Why is adiabatic compressed air energy storage yet to become a viable energy storage option?

Dr. Barbour, Prof. Phil Eames and Daniel Pottie published a paper recently on iScience discussing aspects of Adiabatic Compressed Air Energy Storage failure to establish itself as a major large scale energy storage solution

Recent theoretical studies have predicted that adiabatic compressed air energy storage (ACAES) can be an effective energy storage option in the future. However, major experimental projects and commercial ventures have so far failed to yield any viable prototypes. Here we explore the underlying reasons behind this failure. By developing an analytical idealized model of a typical ACAES design, we derive a design-dependent efficiency limit for a system with hypothetical, perfect components. This previously overlooked limit, equal to 93.6% under continuous cycling for a typical design, arises from irreversibility associated with the transient pressure in the system. Although the exact value is design dependent, the methodology we present for finding the limit is applicable for a wide range of designs. Turning to real systems, the limit alone does not fully explain the failure of practical ACAES research. However, reviewing the available evidence alongside our analytical model, we reason that underestimation of the system complexity, difficulty with the integration of off-the-shelf components, and a number of misleading performance claims are the primary reasons hindering ACAES development.

Please click here to read the full publication.

A major MECS CREST (Loughborough University) study into battery-augmented cooking with electricity

eCooking Power Stations in transit. Image credit: Suns Energy Co., Ltd, Shenzhen, China.

Innovative MECS project to pilot latest battery developments enabling eCooking for 240 households in year-long field trials across Kenya, Tanzania and Uganda.

A major MECS CREST (Loughborough University) study into battery-augmented cooking with electricity has reached a key milestone by delivering innovative Power Stations to southern partners SCODE (Kenya), TaTEDO (Tanzania) & CREEC (Uganda) for distribution to 240 households in a year-long trial. The 120 Power Stations are similar to solar home systems (SHS) but provide a major step up in their capability by enabling eCooking that will substitute for biomass cooking on a meal-by-meal basis. For more information about the MECS programme, please visit the website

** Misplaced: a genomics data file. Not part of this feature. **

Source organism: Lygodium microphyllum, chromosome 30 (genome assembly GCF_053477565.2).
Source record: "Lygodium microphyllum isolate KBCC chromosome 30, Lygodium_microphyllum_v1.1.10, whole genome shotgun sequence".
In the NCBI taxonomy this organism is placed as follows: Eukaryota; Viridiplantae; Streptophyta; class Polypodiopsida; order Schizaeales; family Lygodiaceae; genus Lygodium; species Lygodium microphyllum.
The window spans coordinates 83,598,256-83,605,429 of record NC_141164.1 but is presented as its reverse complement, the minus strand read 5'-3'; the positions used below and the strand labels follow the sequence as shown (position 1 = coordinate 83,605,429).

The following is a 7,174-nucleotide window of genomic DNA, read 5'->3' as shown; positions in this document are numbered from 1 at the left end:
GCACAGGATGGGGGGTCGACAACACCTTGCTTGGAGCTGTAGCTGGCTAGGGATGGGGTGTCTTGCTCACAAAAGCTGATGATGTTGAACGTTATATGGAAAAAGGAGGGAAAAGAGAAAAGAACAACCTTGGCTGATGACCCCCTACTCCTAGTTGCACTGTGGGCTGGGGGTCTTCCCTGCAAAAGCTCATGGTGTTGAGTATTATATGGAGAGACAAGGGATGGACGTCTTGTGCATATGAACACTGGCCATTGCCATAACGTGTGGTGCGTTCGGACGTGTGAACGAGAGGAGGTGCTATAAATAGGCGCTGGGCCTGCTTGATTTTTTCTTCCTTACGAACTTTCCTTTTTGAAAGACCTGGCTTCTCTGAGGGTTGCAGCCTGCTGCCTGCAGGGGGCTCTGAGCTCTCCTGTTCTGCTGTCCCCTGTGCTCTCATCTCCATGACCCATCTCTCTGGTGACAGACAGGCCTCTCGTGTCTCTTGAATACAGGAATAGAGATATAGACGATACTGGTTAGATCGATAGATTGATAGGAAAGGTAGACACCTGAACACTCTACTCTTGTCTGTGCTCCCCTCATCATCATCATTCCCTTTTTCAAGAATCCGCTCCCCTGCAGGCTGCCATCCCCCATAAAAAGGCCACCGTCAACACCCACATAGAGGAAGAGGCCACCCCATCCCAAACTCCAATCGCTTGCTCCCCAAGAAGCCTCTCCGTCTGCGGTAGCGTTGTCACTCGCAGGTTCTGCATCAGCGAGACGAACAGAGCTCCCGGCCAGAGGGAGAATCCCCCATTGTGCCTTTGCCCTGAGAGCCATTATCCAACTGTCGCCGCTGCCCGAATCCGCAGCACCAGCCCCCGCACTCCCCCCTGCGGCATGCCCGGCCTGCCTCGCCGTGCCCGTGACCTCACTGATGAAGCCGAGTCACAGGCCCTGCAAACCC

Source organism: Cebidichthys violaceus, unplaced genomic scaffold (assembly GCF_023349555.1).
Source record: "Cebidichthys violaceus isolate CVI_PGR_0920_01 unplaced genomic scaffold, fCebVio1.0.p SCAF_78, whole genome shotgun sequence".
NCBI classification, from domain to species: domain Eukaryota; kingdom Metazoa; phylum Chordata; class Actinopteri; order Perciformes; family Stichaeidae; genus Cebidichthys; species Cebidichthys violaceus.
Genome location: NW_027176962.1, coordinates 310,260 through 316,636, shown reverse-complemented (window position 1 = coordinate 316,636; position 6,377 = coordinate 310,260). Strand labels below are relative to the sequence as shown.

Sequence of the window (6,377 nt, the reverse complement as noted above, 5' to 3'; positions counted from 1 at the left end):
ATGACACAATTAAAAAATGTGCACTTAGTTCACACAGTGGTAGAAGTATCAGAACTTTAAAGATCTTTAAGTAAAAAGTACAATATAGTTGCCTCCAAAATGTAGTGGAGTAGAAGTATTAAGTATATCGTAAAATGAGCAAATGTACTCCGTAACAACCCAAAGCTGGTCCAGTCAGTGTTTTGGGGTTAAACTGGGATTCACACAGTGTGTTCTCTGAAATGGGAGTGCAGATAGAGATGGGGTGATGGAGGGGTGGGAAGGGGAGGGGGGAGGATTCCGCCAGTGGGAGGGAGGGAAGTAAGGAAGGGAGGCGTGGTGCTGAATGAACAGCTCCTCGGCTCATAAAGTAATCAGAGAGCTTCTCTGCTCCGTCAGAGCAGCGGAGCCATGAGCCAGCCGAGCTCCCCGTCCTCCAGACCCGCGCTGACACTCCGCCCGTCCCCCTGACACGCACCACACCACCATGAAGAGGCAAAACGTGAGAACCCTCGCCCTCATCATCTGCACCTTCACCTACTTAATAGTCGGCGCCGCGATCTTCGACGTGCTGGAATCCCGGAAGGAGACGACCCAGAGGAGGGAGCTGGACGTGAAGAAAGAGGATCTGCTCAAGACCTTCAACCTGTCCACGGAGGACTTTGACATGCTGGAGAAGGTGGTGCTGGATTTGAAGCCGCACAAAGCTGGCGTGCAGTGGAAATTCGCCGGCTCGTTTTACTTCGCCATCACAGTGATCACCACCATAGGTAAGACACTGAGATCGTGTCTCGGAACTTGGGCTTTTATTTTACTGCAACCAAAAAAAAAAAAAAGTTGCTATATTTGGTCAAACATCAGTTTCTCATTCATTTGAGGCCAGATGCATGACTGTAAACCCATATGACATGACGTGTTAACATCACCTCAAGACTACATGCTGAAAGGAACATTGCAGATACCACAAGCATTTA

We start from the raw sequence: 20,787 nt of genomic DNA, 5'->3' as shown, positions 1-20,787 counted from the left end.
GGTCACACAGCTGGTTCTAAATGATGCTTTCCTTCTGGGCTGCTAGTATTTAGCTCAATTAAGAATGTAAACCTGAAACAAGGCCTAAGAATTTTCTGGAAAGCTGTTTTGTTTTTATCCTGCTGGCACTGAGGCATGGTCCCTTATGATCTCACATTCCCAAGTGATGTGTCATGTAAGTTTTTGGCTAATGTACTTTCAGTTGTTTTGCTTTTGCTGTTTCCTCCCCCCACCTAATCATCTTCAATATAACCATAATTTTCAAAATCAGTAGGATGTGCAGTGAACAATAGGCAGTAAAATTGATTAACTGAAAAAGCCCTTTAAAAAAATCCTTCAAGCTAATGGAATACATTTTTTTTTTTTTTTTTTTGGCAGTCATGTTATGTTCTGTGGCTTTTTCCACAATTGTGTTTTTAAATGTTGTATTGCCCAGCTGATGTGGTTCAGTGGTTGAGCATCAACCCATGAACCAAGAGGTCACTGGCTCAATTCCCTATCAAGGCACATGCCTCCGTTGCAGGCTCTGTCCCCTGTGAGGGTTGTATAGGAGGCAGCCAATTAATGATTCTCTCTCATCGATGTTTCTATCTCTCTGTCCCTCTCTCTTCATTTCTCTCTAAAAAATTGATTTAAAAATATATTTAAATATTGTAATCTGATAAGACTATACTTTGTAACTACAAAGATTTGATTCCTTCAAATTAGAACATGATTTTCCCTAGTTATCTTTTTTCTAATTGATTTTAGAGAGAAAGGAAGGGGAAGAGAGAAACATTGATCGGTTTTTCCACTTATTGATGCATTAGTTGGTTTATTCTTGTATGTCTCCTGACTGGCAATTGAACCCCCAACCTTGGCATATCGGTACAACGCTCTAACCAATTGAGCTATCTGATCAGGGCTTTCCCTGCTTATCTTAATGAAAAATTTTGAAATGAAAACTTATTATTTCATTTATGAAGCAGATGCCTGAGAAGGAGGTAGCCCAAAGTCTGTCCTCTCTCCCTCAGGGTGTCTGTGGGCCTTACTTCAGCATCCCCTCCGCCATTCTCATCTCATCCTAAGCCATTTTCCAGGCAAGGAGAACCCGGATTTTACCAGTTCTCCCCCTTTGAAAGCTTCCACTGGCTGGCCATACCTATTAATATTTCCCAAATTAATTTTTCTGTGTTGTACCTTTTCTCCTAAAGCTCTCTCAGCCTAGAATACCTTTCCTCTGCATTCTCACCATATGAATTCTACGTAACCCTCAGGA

Rachael Greenhalgh wins first prize for the best presentation at an IOP event

Congratulations to Rachael Greenhalgh, a PhD student in CREST.

Rachael Greenhalgh won the £100 first prize for the best presentation at an Institute of Physics event.   Rachael’s talk was titled ‘Origins of Void formation in Sputtered CdSe’.   Rachael’s research is focused on improving the efficiency of second-generation thin film photovoltaic devices.  The talk was presented at an Ion and Plasma Surface Interactions (IPSI) Group Early Career meeting, 14th -16th April 2021.

White Paper ‘Solar integration in the UK and India: technical barriers and future directions’ published

We are pleased to let you know that the white paper, Solar integration in the UK and India: technical barriers and future directions, (DOI:10.17028/rd.lboro.14453133), has now been published.

This report arises out of the UK-India Joint Virtual Clean Energy Centre (JVCEC), which is a research consortium that involves ten UK universities and thirteen Indian institutes within three virtual centres namely, the Joint UK-India Clean Energy Centre (JUICE), the India-UK Centre for Education and Research in Clean Energy (IUCERCE) and the UK India Clean Energy Research Institute (UKICERI).

Please follow the link here to access the paper.